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Satellite Workshop 21

Amstrad SRD650

Archie is a Scot, or so he tells everyone. However, he has a London accent and my opinion is that it's just an excuse to wear a skirt! Mind you, he does like to watch those questionable films after midnight.
It was for this reason that he paid me a visit with his Amstrad SRD650 receiver. The internal D2Mac decoder was, he said, "playing up." Apparently it had announced "check the card" for a few days before expiring completely.
A quick check of the power supply revealed that the large electrolytic, C609, was still charged up to 300 volts. I discharged it with a 10 resistor - this is preferable to using the palm of your hand, believe me! The power supply is similar in design to that used in the SRD510 series but with some essential differences. C609 is a 150 F and the two high voltage resistors, R602 and R603, are 100k . The manufacturer never did quite catch on to the fact that these break down by arcing rather than by excessive dissipation. I always replace them with 350 volt resistors rated at 0.75 Watts. After replacing thousands in SRD510s, I've never had one fail. (A shame - I could have made a fortune with the repeat business!) The correct type is supplied in the SRD650 kit from most suppliers (try Economic Devices or SatCure).
With new resistors fitted, the receiver appeared to work perfectly, however it still announced "Check the card" when a valid card was put into the slot. A voltmeter check showed that the 5 volt supply "Vcc" was not reaching the card contacts. The fault was caused by an open-circuit 10 resistor at the front left corner of the main board. This is a current-limiting resistor and seems to fail when non-approved smartcards are used.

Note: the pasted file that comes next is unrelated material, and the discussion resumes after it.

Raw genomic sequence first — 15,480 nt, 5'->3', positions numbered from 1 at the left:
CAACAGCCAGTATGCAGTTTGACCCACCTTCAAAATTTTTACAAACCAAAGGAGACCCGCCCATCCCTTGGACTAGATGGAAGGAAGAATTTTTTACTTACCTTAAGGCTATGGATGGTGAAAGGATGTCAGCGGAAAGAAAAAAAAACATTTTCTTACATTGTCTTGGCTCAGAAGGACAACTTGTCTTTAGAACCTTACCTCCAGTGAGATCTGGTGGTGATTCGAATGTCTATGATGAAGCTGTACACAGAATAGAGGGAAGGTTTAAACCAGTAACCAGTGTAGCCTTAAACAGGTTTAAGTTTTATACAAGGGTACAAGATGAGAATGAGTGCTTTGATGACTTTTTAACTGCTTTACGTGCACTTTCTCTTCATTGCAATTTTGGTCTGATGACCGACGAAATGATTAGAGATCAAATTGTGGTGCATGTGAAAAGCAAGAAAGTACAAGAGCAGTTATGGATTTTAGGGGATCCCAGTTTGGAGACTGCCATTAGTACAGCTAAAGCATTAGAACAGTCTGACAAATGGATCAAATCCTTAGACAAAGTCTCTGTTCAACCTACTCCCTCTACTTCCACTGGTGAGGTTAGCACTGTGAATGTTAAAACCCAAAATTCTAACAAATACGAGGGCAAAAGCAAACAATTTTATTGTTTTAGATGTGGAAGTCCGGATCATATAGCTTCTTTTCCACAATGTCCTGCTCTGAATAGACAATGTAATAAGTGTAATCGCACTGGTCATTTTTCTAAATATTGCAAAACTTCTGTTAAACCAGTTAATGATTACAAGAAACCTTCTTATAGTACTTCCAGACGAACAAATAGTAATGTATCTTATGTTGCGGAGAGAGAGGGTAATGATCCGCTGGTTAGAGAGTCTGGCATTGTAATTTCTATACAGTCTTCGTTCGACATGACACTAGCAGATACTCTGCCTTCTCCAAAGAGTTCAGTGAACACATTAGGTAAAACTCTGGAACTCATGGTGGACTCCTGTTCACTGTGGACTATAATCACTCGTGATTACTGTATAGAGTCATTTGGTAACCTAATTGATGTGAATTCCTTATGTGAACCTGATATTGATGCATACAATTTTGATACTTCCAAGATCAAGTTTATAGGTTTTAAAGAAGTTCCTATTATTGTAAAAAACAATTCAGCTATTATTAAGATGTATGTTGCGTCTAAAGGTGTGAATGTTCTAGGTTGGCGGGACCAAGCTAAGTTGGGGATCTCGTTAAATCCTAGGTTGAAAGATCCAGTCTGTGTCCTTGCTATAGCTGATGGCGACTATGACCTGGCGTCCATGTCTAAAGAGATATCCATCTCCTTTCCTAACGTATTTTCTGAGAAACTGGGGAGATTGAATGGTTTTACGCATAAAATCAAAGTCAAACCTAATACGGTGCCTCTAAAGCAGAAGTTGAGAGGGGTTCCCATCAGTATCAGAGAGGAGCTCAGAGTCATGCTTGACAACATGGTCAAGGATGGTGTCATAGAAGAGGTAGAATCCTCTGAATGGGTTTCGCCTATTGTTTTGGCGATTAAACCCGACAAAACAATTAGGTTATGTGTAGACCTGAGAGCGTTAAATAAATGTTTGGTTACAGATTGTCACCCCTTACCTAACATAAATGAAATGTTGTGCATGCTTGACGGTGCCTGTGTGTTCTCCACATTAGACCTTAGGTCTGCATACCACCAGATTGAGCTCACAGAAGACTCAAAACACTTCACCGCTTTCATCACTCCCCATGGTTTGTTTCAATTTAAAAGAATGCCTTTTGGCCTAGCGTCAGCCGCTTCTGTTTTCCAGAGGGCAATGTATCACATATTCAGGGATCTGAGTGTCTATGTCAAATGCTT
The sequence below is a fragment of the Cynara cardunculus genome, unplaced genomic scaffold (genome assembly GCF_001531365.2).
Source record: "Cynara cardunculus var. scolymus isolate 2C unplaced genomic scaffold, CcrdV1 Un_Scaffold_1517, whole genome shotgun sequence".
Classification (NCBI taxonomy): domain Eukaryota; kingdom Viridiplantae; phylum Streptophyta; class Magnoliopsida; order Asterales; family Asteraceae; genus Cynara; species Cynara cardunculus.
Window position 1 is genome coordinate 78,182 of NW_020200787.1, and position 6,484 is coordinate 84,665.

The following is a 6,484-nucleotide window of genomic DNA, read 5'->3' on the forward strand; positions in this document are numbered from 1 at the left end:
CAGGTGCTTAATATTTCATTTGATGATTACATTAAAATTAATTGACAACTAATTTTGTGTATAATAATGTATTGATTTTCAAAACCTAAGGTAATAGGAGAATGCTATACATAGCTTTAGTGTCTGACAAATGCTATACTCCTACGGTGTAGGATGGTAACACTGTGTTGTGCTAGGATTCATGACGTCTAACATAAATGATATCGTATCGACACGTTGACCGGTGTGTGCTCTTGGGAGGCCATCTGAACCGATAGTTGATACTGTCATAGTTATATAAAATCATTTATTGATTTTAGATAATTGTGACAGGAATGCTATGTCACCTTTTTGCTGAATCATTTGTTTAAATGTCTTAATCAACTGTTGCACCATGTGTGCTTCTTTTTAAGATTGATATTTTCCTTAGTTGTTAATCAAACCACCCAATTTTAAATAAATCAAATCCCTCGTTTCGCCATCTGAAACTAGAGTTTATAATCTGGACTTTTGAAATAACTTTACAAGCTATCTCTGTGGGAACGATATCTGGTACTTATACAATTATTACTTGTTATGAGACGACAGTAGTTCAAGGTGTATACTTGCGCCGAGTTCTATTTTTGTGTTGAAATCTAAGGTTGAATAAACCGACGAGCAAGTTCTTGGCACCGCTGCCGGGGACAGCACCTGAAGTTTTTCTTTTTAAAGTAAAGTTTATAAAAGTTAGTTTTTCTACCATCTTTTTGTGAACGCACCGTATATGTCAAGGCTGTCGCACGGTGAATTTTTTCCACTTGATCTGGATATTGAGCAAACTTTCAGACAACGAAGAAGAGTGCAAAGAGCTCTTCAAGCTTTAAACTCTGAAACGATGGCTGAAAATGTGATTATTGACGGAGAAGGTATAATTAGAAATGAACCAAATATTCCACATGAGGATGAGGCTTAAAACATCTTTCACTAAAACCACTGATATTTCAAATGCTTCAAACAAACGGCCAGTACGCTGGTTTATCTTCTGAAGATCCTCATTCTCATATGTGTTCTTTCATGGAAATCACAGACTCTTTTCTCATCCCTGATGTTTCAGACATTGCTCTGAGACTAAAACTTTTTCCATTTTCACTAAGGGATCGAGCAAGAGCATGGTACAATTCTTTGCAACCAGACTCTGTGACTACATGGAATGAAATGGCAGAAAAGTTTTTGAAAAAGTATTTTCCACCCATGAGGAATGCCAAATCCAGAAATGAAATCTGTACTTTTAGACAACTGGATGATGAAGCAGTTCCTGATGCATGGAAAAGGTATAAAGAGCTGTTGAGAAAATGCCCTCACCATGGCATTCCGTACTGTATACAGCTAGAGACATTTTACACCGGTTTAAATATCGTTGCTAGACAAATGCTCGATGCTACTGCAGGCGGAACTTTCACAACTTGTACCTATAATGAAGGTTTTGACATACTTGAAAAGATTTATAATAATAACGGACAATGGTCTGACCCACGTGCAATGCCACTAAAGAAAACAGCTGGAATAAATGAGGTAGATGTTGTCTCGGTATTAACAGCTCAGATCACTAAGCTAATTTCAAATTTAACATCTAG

Philips BBD-901

It has been a D2Mac month. Rumours abounded that certain satellite channels were going to disappear to the "Thor" satellite at 0.8 W and some would vanish altogether. To watch programmes from "Thor" you would need a rather large dish in the UK. (3 metres, I am told, although 1.5m is just about large enough in London if the receiver is good). The BBD-901 D2Mac decoder was imported into the UK under the "FilmNet" badge and, as such, had special program firmware built into the Eprom which caused it to require the viewing of a FilmNet channel at least once a week. Consequently, with the loss of this channel from Astra, many decoder owners were left with equipment that stubbornly refused to decode any channel.
The answer is quite simple since the decoder simply needs to see a certain code inside the memory chip in order to make it work happily again. I can't publish the code because it is undoubtedly copyright but most repairers are aware of it by now. A User Instruction booklet containing lots of useful notes including Service Menu information and notes about suitable handsets for this decoder is available for 9.95 inclusive from SatCure, PO Box 12, Sandbach, CW11 1XA. The handset that I use is a Philips part number RC6932/01 Order code 4822-218-21137 from Willow Vale. Although this is rather expensive for something you might use twice a year in the workshop, it has the bonus of operating the STU824 satellite receiver as well.